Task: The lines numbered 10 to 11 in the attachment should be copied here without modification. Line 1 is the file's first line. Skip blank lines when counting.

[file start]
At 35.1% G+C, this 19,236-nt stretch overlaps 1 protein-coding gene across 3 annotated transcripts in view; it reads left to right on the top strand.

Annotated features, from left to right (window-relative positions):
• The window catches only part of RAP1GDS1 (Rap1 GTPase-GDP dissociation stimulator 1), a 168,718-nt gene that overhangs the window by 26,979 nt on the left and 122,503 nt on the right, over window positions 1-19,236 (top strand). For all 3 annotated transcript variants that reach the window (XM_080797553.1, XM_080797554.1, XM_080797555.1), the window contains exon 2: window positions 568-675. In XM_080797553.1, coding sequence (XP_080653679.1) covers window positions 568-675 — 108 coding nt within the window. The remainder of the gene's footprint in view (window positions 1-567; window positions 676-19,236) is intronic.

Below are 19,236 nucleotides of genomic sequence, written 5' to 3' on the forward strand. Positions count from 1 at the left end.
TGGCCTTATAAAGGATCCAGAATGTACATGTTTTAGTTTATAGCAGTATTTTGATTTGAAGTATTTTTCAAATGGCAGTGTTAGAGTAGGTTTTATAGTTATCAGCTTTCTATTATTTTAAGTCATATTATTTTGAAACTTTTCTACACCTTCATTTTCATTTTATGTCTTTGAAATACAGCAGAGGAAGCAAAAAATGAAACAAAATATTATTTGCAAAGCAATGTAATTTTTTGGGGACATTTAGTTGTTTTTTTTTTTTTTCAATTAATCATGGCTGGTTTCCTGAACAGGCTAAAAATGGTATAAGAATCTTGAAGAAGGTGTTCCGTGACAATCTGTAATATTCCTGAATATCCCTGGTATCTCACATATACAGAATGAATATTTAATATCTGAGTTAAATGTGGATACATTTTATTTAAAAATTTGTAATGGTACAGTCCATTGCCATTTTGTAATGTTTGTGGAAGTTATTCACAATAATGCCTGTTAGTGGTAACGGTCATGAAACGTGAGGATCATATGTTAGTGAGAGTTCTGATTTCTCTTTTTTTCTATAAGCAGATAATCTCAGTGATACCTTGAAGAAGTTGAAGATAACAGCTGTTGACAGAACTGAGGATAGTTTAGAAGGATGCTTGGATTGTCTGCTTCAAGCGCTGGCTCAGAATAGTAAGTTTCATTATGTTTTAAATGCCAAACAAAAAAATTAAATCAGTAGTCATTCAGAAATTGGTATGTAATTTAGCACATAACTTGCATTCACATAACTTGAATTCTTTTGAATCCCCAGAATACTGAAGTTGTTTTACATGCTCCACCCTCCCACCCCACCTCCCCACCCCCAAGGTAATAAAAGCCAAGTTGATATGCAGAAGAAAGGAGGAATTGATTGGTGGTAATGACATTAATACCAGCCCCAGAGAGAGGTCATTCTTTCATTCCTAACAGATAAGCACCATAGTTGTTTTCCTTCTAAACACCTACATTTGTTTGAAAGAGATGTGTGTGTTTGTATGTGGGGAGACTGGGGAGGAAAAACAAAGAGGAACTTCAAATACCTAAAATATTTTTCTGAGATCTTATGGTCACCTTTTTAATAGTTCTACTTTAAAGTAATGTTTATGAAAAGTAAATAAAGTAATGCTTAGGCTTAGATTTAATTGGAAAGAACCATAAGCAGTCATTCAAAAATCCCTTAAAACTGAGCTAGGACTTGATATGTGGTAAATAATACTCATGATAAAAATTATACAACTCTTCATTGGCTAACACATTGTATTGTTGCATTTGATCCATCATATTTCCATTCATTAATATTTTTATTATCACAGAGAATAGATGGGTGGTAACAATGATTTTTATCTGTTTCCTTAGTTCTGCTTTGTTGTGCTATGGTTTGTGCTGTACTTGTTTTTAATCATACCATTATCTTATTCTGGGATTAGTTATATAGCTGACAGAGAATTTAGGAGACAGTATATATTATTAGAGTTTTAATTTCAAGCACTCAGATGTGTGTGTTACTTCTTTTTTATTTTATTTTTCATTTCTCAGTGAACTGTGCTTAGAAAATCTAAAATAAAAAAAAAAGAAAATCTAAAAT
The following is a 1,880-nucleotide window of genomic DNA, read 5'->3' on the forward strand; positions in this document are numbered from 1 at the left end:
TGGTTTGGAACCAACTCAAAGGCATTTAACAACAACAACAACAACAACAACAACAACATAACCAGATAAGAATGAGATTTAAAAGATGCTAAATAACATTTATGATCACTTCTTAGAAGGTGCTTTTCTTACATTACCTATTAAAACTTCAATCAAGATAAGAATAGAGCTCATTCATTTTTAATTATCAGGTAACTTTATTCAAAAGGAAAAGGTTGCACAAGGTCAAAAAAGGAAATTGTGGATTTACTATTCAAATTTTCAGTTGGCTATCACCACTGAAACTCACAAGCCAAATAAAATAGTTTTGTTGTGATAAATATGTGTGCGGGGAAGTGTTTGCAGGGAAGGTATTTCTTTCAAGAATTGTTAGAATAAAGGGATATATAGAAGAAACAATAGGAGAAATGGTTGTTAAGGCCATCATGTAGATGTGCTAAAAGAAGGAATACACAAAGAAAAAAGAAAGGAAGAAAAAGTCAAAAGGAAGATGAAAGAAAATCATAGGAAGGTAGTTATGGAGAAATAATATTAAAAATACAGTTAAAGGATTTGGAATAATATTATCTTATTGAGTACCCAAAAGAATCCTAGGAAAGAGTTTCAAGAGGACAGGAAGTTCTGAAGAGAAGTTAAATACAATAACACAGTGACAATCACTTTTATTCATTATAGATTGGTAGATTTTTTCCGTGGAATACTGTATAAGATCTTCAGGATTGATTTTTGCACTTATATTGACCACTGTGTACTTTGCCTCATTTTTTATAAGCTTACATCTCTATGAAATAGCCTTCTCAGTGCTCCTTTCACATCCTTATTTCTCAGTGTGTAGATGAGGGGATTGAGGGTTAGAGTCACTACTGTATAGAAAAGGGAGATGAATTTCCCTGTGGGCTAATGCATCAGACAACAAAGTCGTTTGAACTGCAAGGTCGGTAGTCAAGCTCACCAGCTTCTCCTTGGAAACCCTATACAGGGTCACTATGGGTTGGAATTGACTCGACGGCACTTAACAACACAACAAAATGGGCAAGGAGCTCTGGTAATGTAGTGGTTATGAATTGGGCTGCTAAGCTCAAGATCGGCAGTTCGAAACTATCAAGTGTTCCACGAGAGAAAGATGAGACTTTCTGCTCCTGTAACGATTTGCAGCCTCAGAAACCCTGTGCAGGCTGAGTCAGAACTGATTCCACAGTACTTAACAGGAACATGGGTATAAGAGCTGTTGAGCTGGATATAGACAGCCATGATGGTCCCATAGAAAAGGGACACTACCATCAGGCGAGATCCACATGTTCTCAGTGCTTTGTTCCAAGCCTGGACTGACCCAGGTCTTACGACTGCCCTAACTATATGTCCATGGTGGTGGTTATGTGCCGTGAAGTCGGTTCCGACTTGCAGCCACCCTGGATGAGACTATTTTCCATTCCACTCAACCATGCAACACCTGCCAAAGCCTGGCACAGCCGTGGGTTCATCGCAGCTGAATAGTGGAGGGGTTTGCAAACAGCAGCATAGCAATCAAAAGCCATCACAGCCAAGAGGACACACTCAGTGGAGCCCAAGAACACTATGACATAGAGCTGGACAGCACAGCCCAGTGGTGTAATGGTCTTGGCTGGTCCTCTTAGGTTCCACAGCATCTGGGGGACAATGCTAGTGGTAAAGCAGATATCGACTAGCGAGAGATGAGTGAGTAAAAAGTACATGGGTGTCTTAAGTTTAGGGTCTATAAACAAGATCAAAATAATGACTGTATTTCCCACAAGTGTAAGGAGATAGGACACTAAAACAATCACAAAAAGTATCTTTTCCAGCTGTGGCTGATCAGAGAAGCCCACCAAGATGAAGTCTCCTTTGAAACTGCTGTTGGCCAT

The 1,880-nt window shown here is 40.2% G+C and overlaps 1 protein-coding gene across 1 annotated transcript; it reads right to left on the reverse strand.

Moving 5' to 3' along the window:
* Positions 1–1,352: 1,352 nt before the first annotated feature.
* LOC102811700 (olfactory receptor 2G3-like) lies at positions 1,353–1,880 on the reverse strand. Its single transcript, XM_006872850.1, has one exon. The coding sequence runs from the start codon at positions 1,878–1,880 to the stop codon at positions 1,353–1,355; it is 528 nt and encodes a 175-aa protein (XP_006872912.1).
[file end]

* Positions 1–1,352: 1,352 nt before the first annotated feature.
* LOC102811700 (olfactory receptor 2G3-like) lies at positions 1,353–1,880 on the reverse strand. Its single transcript, XM_006872850.1, has one exon. The coding sequence runs from the start codon at positions 1,878–1,880 to the stop codon at positions 1,353–1,355; it is 528 nt and encodes a 175-aa protein (XP_006872912.1).